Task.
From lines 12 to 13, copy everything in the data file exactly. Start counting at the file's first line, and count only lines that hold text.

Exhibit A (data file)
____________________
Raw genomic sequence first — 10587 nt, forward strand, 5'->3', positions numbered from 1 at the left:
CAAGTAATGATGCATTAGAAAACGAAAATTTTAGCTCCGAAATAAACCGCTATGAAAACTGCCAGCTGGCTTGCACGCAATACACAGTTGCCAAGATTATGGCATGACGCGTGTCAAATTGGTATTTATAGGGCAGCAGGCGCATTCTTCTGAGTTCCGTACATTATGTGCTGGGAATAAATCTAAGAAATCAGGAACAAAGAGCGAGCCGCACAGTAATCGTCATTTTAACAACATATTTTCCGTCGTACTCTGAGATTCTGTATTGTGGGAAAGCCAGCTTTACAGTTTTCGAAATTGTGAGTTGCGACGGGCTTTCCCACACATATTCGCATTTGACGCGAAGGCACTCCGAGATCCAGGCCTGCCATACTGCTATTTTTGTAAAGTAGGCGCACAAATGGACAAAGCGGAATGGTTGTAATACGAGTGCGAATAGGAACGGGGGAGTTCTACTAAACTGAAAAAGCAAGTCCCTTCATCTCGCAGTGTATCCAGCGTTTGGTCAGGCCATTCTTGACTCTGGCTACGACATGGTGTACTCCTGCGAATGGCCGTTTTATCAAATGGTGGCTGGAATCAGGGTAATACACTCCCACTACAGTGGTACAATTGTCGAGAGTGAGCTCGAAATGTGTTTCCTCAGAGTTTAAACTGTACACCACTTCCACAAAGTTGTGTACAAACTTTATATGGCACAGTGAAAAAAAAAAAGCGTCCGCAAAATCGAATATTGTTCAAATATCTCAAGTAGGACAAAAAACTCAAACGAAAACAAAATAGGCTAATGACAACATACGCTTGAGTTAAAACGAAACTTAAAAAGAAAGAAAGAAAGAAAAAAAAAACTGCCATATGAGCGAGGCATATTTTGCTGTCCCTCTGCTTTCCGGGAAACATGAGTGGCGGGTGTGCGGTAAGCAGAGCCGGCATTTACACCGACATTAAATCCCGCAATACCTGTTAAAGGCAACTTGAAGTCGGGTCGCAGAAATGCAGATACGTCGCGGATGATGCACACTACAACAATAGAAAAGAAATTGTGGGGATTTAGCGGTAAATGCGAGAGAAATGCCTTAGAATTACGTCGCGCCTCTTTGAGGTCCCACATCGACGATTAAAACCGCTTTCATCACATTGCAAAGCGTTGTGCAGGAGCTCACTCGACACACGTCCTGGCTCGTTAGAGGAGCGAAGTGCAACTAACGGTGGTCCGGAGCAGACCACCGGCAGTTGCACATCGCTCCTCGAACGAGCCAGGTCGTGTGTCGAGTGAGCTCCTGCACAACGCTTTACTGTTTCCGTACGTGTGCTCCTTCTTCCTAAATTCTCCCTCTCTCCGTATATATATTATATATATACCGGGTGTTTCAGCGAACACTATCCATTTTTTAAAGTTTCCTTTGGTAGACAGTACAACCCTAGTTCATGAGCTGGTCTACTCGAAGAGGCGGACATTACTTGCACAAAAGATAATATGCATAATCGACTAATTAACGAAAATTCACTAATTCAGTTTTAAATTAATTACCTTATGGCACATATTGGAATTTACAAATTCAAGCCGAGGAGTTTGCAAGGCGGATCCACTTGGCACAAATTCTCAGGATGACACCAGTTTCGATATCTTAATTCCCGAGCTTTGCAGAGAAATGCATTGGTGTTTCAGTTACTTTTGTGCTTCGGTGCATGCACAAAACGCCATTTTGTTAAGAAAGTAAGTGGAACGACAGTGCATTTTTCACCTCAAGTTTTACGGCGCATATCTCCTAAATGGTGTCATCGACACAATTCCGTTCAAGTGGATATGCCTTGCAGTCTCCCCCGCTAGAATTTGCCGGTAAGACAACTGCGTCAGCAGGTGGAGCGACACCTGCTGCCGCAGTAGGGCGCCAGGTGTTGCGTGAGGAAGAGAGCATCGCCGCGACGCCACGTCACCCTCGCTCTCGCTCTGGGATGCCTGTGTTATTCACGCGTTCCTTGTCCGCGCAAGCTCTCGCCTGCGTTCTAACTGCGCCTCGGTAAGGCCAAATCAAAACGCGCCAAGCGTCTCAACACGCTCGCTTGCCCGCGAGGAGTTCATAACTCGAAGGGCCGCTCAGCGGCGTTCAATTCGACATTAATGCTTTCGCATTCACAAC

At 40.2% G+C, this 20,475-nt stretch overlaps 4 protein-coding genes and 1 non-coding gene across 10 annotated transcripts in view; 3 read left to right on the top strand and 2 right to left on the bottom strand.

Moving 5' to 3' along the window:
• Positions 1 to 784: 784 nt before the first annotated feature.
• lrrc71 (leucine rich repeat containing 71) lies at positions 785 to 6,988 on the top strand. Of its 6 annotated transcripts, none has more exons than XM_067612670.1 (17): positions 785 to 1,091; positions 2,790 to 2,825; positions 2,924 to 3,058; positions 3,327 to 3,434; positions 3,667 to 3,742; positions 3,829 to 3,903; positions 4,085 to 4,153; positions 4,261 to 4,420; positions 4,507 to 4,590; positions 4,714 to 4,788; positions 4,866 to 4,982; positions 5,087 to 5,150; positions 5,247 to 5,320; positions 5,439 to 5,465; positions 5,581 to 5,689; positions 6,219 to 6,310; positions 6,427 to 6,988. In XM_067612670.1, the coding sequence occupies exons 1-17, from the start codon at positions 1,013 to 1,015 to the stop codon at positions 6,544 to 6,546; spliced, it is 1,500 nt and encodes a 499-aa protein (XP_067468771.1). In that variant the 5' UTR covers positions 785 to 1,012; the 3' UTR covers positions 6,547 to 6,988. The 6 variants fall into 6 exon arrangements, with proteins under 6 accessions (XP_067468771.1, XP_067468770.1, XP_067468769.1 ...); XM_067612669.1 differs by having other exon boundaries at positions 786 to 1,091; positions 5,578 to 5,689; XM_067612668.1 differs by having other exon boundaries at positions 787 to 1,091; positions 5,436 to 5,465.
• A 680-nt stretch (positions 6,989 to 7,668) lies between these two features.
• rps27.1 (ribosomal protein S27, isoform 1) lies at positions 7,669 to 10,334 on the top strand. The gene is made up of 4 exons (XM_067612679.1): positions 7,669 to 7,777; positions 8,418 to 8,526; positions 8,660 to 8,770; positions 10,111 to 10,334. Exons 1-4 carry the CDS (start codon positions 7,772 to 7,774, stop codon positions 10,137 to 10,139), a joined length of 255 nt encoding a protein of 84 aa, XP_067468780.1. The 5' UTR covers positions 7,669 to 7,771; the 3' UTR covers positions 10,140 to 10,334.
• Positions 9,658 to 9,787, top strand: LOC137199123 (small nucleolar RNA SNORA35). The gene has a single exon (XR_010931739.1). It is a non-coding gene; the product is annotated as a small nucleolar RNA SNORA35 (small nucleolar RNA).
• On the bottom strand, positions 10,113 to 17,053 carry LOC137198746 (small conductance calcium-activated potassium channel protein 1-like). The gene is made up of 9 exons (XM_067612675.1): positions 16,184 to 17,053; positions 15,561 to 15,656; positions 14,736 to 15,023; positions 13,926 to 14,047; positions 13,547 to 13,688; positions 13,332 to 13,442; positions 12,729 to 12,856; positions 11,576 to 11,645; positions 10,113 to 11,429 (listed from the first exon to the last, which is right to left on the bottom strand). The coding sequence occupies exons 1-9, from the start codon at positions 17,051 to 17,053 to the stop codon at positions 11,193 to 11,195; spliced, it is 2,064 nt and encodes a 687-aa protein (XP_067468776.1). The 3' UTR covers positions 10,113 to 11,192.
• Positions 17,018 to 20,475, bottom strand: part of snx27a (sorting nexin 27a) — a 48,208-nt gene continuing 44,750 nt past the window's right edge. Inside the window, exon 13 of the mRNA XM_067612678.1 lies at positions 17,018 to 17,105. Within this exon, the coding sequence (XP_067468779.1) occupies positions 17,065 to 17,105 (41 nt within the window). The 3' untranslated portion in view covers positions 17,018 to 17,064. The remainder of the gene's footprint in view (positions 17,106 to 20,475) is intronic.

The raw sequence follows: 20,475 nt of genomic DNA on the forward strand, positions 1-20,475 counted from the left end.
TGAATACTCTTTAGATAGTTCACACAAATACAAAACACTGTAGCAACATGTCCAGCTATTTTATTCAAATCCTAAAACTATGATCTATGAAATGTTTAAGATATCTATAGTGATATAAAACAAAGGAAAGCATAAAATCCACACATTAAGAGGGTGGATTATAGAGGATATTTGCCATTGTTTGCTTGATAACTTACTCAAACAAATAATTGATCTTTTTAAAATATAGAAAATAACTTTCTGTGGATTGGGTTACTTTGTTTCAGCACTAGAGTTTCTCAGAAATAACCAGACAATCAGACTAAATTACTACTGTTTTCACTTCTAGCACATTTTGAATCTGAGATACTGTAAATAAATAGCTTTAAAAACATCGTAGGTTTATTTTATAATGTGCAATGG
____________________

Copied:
The raw sequence follows: 20,475 nt of genomic DNA on the forward strand, positions 1-20,475 counted from the left end.
TGAATACTCTTTAGATAGTTCACACAAATACAAAACACTGTAGCAACATGTCCAGCTATTTTATTCAAATCCTAAAACTATGATCTATGAAATGTTTAAGATATCTATAGTGATATAAAACAAAGGAAAGCATAAAATCCACACATTAAGAGGGTGGATTATAGAGGATATTTGCCATTGTTTGCTTGATAACTTACTCAAACAAATAATTGATCTTTTTAAAATATAGAAAATAACTTTCTGTGGATTGGGTTACTTTGTTTCAGCACTAGAGTTTCTCAGAAATAACCAGACAATCAGACTAAATTACTACTGTTTTCACTTCTAGCACATTTTGAATCTGAGATACTGTAAATAAATAGCTTTAAAAACATCGTAGGTTTATTTTATAATGTGCAATGG